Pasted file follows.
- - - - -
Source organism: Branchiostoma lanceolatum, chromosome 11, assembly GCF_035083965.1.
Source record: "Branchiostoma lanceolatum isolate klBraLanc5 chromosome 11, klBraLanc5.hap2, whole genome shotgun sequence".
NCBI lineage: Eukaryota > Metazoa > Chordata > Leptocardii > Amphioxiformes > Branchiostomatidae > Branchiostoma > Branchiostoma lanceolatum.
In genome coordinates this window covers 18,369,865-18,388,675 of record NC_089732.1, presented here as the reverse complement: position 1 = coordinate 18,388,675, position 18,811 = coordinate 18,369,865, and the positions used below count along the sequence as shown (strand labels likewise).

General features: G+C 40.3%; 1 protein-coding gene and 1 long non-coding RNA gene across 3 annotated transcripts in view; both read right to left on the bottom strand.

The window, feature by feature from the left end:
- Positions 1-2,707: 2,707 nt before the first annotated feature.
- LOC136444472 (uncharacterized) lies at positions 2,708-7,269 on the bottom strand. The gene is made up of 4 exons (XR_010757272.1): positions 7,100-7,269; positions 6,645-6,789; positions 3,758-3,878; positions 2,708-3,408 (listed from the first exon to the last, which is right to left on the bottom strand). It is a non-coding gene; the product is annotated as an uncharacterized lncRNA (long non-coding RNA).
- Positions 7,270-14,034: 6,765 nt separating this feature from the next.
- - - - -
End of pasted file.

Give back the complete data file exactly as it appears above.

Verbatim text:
Source organism: Branchiostoma lanceolatum, chromosome 11, assembly GCF_035083965.1.
Source record: "Branchiostoma lanceolatum isolate klBraLanc5 chromosome 11, klBraLanc5.hap2, whole genome shotgun sequence".
NCBI lineage: Eukaryota > Metazoa > Chordata > Leptocardii > Amphioxiformes > Branchiostomatidae > Branchiostoma > Branchiostoma lanceolatum.
In genome coordinates this window covers 18,369,865-18,388,675 of record NC_089732.1, presented here as the reverse complement: position 1 = coordinate 18,388,675, position 18,811 = coordinate 18,369,865, and the positions used below count along the sequence as shown (strand labels likewise).

General features: G+C 40.3%; 1 protein-coding gene and 1 long non-coding RNA gene across 3 annotated transcripts in view; both read right to left on the bottom strand.

The window, feature by feature from the left end:
- Positions 1-2,707: 2,707 nt before the first annotated feature.
- LOC136444472 (uncharacterized) lies at positions 2,708-7,269 on the bottom strand. The gene is made up of 4 exons (XR_010757272.1): positions 7,100-7,269; positions 6,645-6,789; positions 3,758-3,878; positions 2,708-3,408 (listed from the first exon to the last, which is right to left on the bottom strand). It is a non-coding gene; the product is annotated as an uncharacterized lncRNA (long non-coding RNA).
- Positions 7,270-14,034: 6,765 nt separating this feature from the next.